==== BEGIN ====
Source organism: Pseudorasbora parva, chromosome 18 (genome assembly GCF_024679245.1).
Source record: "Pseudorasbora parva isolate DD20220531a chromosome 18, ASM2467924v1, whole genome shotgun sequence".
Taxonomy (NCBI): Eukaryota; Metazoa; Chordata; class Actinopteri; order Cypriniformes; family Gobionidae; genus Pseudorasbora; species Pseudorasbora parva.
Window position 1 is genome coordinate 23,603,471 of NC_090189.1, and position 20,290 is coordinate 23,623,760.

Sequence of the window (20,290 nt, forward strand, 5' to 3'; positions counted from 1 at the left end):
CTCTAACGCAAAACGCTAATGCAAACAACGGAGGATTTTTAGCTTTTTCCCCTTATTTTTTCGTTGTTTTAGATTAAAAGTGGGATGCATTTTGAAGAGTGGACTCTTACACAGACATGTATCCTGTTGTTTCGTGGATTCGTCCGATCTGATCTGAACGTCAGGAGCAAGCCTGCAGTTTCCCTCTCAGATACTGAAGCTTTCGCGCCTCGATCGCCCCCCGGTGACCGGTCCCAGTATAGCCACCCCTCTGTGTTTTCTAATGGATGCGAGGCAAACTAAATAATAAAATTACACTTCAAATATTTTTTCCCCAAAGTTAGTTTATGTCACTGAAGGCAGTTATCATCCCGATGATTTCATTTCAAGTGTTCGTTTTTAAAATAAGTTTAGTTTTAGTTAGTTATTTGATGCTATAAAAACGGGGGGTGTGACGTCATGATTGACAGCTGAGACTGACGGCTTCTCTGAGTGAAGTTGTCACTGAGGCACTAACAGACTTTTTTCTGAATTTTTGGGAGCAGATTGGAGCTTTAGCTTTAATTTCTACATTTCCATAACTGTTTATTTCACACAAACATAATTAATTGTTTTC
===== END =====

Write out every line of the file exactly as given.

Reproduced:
Source organism: Pseudorasbora parva, chromosome 18 (genome assembly GCF_024679245.1).
Source record: "Pseudorasbora parva isolate DD20220531a chromosome 18, ASM2467924v1, whole genome shotgun sequence".
Taxonomy (NCBI): Eukaryota; Metazoa; Chordata; class Actinopteri; order Cypriniformes; family Gobionidae; genus Pseudorasbora; species Pseudorasbora parva.
Window position 1 is genome coordinate 23,603,471 of NC_090189.1, and position 20,290 is coordinate 23,623,760.

Sequence of the window (20,290 nt, forward strand, 5' to 3'; positions counted from 1 at the left end):
CTCTAACGCAAAACGCTAATGCAAACAACGGAGGATTTTTAGCTTTTTCCCCTTATTTTTTCGTTGTTTTAGATTAAAAGTGGGATGCATTTTGAAGAGTGGACTCTTACACAGACATGTATCCTGTTGTTTCGTGGATTCGTCCGATCTGATCTGAACGTCAGGAGCAAGCCTGCAGTTTCCCTCTCAGATACTGAAGCTTTCGCGCCTCGATCGCCCCCCGGTGACCGGTCCCAGTATAGCCACCCCTCTGTGTTTTCTAATGGATGCGAGGCAAACTAAATAATAAAATTACACTTCAAATATTTTTTCCCCAAAGTTAGTTTATGTCACTGAAGGCAGTTATCATCCCGATGATTTCATTTCAAGTGTTCGTTTTTAAAATAAGTTTAGTTTTAGTTAGTTATTTGATGCTATAAAAACGGGGGGTGTGACGTCATGATTGACAGCTGAGACTGACGGCTTCTCTGAGTGAAGTTGTCACTGAGGCACTAACAGACTTTTTTCTGAATTTTTGGGAGCAGATTGGAGCTTTAGCTTTAATTTCTACATTTCCATAACTGTTTATTTCACACAAACATAATTAATTGTTTTC